At the time of the writing of this newsletter, 420 anti-trans bills have already been introduced across the country. We’re only part way through this year’s legislative session and we’re already at 71.4% of the total number of 2023 anti-trans bills. And 2023 was a historic high.
The parties largely responsible for this year’s flood of legislative hatred (which sounds an awful lot like the homophobia of the 70’s) purport that their efforts are on the basis of theological and conservative ideologies around sex, gender, and family.
In Arizona right now, SB1005 seeks to prohibit public entities (this includes the big universities!) from promoting or adopting “any theory of unconscious or implicit bias, cultural appropriation, allyship, transgenderism, microaggressions, microinvalidation, group marginalization, anti-racism, systemic oppression, ethnocentrism, structural racism or inequity, social justice, intersectionality, neopronouns, inclusive language, heteronormativity, disparate impact, gender identity or theory, racial or sexual privilege or any related theory as the official position of the public entity.”
Can you believe that?
Not only that, but they want to ban institutions funded by public money from entering in contracts (or renewing them!) with companies that participate in DEI programs. THIS IS BAD FOR BUSINESS.
The reality is that “They want to preserve their vision of a white, Christian America [and] they’re willing to embrace all sorts of anti-democratic means to protect it,” said Robert P. Jones, CEO of Public Religion Research Institute (PRRI), a nonpartisan group that examines religion and policy.
Additionally, they “think it’s a winning issue that energizes parents,” said Jason Bedrick, research fellow of education policy at the Heritage Foundation. Kurt Rohrs, board member of Chandler Unified School District, says “there’s always political gain in fear.” Read more on their misinformation tactics here.
Unfortunately, as we all know, the rhetoric doesn’t just stay on the political stage. The HRC Foundation Report from November 2023 shows that trans and gender nonconforming people are still being killed at disproportionate rates in 2023.
Particularly relevant as we enter Black History Month, the HRC Foundation Report showed that 9 in 10 TGNC victims were people of color. 6 in 10 were Black transgender women. Kelley Robinson, President of the Human Rights Campaign, says:
The epidemic of violence against transgender and gender non-conforming people is a national tragedy and a national embarrassment. Each of the lives taken is the result of a society that demeans and devalues anyone who dares challenge the gender binary…We must imagine a better future for transgender and gender non-conforming people—not just surviving, but truly living as free and equal members of our society.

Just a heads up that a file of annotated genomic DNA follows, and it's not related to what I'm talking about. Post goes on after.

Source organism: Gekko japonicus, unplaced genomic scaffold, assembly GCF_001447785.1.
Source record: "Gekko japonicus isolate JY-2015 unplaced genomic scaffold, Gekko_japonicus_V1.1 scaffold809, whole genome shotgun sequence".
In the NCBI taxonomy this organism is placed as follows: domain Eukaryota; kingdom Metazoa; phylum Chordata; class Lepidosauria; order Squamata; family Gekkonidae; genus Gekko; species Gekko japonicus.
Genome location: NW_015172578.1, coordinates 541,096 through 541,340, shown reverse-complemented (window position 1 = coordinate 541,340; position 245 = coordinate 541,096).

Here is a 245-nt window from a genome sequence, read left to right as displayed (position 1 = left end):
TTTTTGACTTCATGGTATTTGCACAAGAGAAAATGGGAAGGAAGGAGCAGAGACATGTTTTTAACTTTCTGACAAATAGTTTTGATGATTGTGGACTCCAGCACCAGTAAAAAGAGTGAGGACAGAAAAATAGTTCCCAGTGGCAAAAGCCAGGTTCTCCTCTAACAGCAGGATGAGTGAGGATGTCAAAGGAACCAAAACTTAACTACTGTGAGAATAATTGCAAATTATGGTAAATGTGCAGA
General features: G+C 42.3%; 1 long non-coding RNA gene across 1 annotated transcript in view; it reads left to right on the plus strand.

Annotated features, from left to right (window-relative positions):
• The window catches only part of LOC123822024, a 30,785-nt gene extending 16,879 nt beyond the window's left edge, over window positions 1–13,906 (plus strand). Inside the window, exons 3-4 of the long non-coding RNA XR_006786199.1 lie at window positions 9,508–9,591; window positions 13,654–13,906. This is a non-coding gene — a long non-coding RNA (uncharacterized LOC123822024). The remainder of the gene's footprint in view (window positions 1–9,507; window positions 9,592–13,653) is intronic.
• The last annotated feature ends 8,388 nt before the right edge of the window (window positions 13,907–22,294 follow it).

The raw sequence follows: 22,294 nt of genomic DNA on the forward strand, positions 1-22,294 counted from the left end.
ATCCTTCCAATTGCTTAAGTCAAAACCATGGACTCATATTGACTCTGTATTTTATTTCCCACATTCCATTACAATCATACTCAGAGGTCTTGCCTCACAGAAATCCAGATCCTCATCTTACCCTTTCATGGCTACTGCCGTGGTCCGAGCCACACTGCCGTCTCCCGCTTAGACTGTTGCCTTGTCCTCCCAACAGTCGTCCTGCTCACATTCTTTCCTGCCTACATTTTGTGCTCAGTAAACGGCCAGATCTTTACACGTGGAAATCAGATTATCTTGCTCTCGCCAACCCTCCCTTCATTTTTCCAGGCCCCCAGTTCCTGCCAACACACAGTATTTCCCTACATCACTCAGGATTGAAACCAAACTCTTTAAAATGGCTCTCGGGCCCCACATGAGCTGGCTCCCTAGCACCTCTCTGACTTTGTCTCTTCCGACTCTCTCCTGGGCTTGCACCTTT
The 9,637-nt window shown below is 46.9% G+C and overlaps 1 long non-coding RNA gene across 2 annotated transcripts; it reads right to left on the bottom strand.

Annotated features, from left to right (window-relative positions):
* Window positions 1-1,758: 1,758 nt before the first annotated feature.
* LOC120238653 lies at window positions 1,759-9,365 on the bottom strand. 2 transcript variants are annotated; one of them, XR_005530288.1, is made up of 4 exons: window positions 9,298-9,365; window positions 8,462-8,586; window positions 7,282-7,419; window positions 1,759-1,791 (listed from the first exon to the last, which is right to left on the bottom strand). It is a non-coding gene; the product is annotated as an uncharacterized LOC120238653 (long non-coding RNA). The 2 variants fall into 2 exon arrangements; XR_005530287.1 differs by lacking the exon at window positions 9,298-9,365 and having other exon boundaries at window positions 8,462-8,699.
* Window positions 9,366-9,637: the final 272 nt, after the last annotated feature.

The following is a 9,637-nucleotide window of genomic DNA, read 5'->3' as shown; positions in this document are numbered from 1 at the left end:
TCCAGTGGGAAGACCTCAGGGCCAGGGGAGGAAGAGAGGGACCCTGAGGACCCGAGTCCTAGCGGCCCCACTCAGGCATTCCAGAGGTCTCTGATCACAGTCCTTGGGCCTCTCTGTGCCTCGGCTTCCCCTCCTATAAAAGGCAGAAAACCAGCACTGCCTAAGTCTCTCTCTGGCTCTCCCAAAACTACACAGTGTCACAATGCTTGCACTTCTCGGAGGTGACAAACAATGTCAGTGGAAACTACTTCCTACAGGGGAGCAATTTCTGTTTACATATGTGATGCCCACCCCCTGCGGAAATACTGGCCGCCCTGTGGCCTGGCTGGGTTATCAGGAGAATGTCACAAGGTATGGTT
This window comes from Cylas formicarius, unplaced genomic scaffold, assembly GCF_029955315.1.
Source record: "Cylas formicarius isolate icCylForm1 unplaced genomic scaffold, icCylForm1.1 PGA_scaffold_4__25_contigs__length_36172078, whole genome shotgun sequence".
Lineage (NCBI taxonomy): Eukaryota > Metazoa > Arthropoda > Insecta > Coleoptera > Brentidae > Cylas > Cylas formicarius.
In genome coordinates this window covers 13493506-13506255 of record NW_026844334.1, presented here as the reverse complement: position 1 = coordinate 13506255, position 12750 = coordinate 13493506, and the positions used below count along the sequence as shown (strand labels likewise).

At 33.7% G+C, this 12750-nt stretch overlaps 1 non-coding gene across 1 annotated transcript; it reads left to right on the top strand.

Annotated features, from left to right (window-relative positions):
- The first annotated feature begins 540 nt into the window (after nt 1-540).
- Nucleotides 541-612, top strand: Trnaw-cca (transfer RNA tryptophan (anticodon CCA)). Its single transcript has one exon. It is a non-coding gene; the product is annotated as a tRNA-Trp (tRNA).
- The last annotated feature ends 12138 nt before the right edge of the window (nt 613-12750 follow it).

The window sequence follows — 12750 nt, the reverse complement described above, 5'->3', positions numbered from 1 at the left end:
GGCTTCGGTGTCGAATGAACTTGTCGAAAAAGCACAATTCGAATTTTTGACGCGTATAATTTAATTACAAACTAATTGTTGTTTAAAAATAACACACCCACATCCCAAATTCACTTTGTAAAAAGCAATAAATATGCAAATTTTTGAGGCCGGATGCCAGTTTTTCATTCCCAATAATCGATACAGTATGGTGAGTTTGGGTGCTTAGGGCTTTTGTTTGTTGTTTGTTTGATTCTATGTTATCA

What do we do with this mountain of awful? We fight, we celebrate, and sometimes we even hope. HB 2625 seeks to expand discrimination protections in employment, housing, and public accommodations to include sexual orientation and gender identity. (Read more here)
It’s also important to not just focus on the people we’ve lost, or to distill full rich lives down into one-dimensional statistics of violence. Just as we always say we’re queer all year, not just in June, Black History Month isn’t just for February. White allies: educate yourselves on some historic Black LGBQIA+ icons (here is a good place to start).
We can all learn more about Black history here in our wonderful city. Visit our own African American Museum of Southern Arizona. Take a tour of the historic Dunbar Pavilion (you won’t regret it!). Celebrate Black art at Blue Lotus Artists’ Collective. Support Black-owned business (BlaxFriday directory here!).
If this has you fired up, please get in touch with your representatives (find my legislator!), request to speak about a bill in a committee here, and join the Gaymber’s Community Impact Committee to help keep our membership up to date on these sorts of shenanigans.
Lastly, mark your calendars to join us at our February breakfast. John-Peter Wilhite will be taking questions on microaggression through the lens of the importance of self-reflection. They are a phenomenal presence and a treat to learn from.
Board President – Tucson LGBT Chamber of Commerce
C: (520) 349-7333